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JNF-USA Luncheon Features Speech from Amb. Michael Oren

In his speech, Oren was insistent that when the world calls for a ceasefire in Gaza, “we have no choice but to fight. A ceasefire means Hamas wins. Hamas gets away with mass murder and we lose. Period.”
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March 6, 2024
Moshe Elgrably Photography

On the afternoon of Friday, Feb. 23, hundreds of JNF-USA donors and supporters gathered for the Brentwood Stand with Israel Luncheon at the Luxe Sunset Boulevard Hotel. There, they raised money for Israel, heard from pro-Israel speakers, celebrated JNF-USA’s accomplishments over the past few months and listened to a keynote speech from author and former Ambassador Michael Oren. 

According to Cynthia Hizami, director of planned giving, West Coast JNF-USA has raised $56 million for Israel since Oct. 7. 

“We have watched as the world has not judged Hamas for their pure evil, but blamed Jews and Israel,” she said. “But our bond with Israel is stronger than ever.”

Since the war in Israel broke out, JNF-USA has helped thousands of Israeli residents relocate to safer areas, started an emergency campaign to raise funds, offered volunteer trips to help rebuild the affected areas, distributed care packages to soldiers and offered psychotherapy to those who have been traumatized. 

“I see a coming together of the Jewish community at this very tough time,” United States Representative Brad Sherman (D-Sherman Oaks) said. We have a lot to do to support Israel.”

Sherman has been a leading voice to make Israel a visa-waiver country and got it implemented two months early so it could “apply at this very difficult time,” he said.  He brought an American flag and presented it to Jewish National Fund-USA Co-Presidents, Fred Toczek and Susie Satzman Toczek, for their community-building work.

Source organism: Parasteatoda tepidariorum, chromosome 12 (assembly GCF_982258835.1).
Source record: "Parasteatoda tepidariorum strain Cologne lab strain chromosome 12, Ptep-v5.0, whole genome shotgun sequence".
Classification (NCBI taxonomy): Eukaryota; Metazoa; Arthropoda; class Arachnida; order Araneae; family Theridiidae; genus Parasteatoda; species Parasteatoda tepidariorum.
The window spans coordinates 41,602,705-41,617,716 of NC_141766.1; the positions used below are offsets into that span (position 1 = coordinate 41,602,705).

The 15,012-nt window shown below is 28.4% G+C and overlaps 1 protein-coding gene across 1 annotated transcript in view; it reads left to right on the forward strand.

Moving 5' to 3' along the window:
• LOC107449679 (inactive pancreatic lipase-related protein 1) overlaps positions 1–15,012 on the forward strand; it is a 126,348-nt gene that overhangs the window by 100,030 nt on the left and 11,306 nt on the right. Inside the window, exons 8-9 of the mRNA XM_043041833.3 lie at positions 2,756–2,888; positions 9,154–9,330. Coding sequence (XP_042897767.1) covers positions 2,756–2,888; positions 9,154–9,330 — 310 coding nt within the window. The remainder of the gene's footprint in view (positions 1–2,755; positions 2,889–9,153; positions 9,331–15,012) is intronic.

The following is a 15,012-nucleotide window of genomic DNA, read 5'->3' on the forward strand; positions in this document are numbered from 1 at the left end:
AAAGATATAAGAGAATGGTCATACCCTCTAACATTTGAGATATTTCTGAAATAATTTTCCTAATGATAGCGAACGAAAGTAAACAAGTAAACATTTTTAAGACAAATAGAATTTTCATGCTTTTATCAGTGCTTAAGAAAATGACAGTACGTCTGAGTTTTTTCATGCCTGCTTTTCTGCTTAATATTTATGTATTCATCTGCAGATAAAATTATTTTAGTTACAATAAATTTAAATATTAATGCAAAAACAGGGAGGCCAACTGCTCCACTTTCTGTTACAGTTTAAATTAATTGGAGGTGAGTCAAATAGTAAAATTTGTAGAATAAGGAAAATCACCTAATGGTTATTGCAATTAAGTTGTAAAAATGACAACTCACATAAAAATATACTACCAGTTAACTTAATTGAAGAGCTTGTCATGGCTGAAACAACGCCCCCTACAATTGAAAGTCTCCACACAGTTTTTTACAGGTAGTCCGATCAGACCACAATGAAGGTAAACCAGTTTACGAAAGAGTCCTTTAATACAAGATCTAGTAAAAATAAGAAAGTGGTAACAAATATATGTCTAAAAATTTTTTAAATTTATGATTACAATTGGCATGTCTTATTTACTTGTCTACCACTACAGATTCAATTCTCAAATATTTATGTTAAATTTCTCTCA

In his speech, Oren was insistent that when the world calls for a ceasefire in Gaza, “we have no choice but to fight. A ceasefire means Hamas wins. Hamas gets away with mass murder and we lose. Period.” The author of “2048: The Rejuvenated State” and “Ally: My Journey Across the American-Israeli Divide,” also discussed the uptick in antisemitism. “The Jewish community is experiencing antisemitism like I did when I was a kid, but a hundred times over, especially on college campuses,” he said. “It’s so lonely and painful.”

The former ambassador highlighted how Hamas indoctrinates Palestinian children from a young age, using their twisted version of “Sesame Street” to talk about “taking over the White House,” he said. “This is what they learn. Anyone who wants true peace between Israelis and Palestinians has to begin with reeducation. It simply won’t happen without that.”

Oren took a long view of the current war, citing prior conflicts and how they ultimately led to a positive result for Israel.

“Since 1948, we have to remind our enemies every couple of years that it’s not a good idea to attack us.” – Michael Oren

“Since 1948, we have to remind our enemies every couple of years that it’s not a good idea to attack us,” he said. “The Egyptians tried it four times … the U.S. waged a war on Germany and Japan to take down Germany and Japan, not to destroy their countries. [Hamas] absolutely wants to destroy us. And they failed. Eventually, the Egyptians realized it wasn’t a good idea and they made peace. The Jordanians realized it wasn’t a good idea. The Abraham Accords countries realized it wasn’t a good idea. Right now, we’re reminding Hamas it’s not a good idea.” 

When Israel isn’t at war and fighting for its life, it’s building itself up — just like it’s always done. “What do we do in the intervals of these actions?” Oren asked. “We built one of the most successful nation states on this planet. Israel is a super successful nation state.”

Despite all the issues that Israel is facing right now, what gives him hope is the fact that the Jewish community is so united in this moment. He pointed out how 360,000 reservists came back to serve in the IDF following Oct. 7, which was unprecedented, and how everyone is banding together to help Israel win the war and continue its mission as the world’s only Jewish state.

“We are a family, we are a mishpacha,” said Oren. “There is nothing like it.”

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